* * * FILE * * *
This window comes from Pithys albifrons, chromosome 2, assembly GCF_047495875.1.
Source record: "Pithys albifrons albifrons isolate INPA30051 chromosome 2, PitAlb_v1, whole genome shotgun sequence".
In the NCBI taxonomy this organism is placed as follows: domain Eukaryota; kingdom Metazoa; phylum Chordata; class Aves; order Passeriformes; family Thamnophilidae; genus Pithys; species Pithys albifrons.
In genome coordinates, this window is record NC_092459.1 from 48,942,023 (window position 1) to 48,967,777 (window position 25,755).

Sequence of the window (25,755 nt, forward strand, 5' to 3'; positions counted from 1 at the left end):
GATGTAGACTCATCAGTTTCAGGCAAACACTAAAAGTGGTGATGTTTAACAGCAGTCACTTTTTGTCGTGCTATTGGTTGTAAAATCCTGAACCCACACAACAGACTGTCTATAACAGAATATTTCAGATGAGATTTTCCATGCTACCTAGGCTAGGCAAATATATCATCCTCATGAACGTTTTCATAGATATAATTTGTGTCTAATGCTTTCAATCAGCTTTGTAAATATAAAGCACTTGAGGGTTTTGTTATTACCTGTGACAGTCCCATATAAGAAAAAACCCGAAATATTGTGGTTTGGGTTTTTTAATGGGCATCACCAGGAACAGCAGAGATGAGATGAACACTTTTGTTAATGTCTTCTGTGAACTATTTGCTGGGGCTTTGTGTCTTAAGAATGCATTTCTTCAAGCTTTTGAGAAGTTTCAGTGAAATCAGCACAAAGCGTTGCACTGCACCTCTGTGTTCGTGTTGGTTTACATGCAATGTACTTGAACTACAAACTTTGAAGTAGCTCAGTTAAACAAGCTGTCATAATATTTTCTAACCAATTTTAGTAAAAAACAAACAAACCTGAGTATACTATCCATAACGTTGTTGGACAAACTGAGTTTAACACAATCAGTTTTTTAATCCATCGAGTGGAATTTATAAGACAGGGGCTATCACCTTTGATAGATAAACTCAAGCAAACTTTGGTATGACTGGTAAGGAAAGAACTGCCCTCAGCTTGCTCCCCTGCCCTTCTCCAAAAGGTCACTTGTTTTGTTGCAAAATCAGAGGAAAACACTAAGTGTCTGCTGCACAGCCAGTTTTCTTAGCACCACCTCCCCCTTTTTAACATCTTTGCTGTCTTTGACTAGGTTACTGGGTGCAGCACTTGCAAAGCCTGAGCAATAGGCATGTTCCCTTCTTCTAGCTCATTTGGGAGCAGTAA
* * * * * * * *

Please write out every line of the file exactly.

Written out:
This window comes from Pithys albifrons, chromosome 2, assembly GCF_047495875.1.
Source record: "Pithys albifrons albifrons isolate INPA30051 chromosome 2, PitAlb_v1, whole genome shotgun sequence".
In the NCBI taxonomy this organism is placed as follows: domain Eukaryota; kingdom Metazoa; phylum Chordata; class Aves; order Passeriformes; family Thamnophilidae; genus Pithys; species Pithys albifrons.
In genome coordinates, this window is record NC_092459.1 from 48,942,023 (window position 1) to 48,967,777 (window position 25,755).

Sequence of the window (25,755 nt, forward strand, 5' to 3'; positions counted from 1 at the left end):
GATGTAGACTCATCAGTTTCAGGCAAACACTAAAAGTGGTGATGTTTAACAGCAGTCACTTTTTGTCGTGCTATTGGTTGTAAAATCCTGAACCCACACAACAGACTGTCTATAACAGAATATTTCAGATGAGATTTTCCATGCTACCTAGGCTAGGCAAATATATCATCCTCATGAACGTTTTCATAGATATAATTTGTGTCTAATGCTTTCAATCAGCTTTGTAAATATAAAGCACTTGAGGGTTTTGTTATTACCTGTGACAGTCCCATATAAGAAAAAACCCGAAATATTGTGGTTTGGGTTTTTTAATGGGCATCACCAGGAACAGCAGAGATGAGATGAACACTTTTGTTAATGTCTTCTGTGAACTATTTGCTGGGGCTTTGTGTCTTAAGAATGCATTTCTTCAAGCTTTTGAGAAGTTTCAGTGAAATCAGCACAAAGCGTTGCACTGCACCTCTGTGTTCGTGTTGGTTTACATGCAATGTACTTGAACTACAAACTTTGAAGTAGCTCAGTTAAACAAGCTGTCATAATATTTTCTAACCAATTTTAGTAAAAAACAAACAAACCTGAGTATACTATCCATAACGTTGTTGGACAAACTGAGTTTAACACAATCAGTTTTTTAATCCATCGAGTGGAATTTATAAGACAGGGGCTATCACCTTTGATAGATAAACTCAAGCAAACTTTGGTATGACTGGTAAGGAAAGAACTGCCCTCAGCTTGCTCCCCTGCCCTTCTCCAAAAGGTCACTTGTTTTGTTGCAAAATCAGAGGAAAACACTAAGTGTCTGCTGCACAGCCAGTTTTCTTAGCACCACCTCCCCCTTTTTAACATCTTTGCTGTCTTTGACTAGGTTACTGGGTGCAGCACTTGCAAAGCCTGAGCAATAGGCATGTTCCCTTCTTCTAGCTCATTTGGGAGCAGTAA